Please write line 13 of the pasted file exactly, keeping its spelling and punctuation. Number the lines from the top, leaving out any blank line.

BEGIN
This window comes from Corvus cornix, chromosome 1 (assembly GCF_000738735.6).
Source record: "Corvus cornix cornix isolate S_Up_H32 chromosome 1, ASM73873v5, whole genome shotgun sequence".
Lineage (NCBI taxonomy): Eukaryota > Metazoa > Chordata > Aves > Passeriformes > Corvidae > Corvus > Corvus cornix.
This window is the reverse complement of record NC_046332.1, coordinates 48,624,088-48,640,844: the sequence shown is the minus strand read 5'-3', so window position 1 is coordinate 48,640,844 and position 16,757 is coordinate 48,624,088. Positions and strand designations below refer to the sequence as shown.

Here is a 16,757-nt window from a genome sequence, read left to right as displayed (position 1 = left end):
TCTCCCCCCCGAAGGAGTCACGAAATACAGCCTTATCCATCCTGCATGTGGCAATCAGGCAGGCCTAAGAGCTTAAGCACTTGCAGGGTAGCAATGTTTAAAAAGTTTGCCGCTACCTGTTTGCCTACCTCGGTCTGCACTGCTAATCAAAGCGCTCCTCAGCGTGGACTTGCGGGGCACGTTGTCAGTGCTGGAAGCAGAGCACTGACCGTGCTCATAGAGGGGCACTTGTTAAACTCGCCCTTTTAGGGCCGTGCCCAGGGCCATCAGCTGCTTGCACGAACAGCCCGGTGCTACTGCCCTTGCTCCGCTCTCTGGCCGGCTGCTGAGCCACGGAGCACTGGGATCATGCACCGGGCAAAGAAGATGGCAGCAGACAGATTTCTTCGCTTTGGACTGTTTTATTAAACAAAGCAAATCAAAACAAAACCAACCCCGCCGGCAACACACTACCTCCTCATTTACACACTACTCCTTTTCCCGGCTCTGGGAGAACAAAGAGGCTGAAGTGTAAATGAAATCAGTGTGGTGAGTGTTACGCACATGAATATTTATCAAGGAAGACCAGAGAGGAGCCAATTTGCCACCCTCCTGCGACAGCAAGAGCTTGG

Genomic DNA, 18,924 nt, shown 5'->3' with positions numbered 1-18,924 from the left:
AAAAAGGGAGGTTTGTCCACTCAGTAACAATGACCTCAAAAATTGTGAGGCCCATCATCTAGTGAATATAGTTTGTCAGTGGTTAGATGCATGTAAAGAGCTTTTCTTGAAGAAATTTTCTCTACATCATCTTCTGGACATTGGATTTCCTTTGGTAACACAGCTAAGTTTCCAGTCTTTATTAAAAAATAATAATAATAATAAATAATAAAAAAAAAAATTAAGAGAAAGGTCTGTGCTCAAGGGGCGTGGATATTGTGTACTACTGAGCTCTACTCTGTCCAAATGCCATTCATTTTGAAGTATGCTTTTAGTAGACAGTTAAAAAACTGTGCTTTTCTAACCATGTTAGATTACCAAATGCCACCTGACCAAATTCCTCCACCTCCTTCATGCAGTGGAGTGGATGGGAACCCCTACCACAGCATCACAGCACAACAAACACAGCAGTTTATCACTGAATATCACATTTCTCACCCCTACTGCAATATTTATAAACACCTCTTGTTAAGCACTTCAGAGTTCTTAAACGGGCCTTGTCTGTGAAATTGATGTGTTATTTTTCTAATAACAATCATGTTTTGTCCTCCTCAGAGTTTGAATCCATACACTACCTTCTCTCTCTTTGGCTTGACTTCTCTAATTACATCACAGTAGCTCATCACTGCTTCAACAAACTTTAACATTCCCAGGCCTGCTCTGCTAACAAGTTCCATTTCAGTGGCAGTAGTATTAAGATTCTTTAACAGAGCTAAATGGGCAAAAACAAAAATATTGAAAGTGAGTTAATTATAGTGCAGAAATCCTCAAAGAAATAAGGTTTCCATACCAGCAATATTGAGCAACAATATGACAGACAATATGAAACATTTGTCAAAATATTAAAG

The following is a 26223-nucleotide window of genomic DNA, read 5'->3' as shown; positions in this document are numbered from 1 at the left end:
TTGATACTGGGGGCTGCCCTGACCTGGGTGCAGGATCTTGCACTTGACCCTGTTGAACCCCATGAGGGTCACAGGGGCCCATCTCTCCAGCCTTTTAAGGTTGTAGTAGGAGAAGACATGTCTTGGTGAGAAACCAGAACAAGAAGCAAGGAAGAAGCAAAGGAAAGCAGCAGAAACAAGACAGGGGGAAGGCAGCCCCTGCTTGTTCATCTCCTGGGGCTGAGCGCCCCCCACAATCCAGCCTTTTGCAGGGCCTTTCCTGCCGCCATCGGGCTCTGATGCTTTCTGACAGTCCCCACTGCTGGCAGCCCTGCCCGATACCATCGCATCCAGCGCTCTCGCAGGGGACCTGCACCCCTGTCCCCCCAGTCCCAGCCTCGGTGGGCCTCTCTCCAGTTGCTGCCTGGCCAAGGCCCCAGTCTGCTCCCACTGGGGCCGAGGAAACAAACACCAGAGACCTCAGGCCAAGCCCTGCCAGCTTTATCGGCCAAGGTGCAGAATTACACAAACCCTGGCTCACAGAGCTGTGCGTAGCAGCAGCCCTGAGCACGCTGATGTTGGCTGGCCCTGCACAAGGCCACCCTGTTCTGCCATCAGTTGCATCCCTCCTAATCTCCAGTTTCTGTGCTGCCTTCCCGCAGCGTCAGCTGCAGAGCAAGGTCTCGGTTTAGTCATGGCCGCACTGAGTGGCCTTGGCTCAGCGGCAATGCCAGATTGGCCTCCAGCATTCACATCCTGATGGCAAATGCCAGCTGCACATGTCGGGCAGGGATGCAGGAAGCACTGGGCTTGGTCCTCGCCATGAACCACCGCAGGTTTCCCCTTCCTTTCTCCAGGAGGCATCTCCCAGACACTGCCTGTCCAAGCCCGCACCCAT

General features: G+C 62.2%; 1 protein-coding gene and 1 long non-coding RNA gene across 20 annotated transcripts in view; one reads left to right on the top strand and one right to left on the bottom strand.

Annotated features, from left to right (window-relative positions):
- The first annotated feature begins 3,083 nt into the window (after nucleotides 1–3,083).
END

- The first annotated feature begins 3,083 nt into the window (after nucleotides 1–3,083).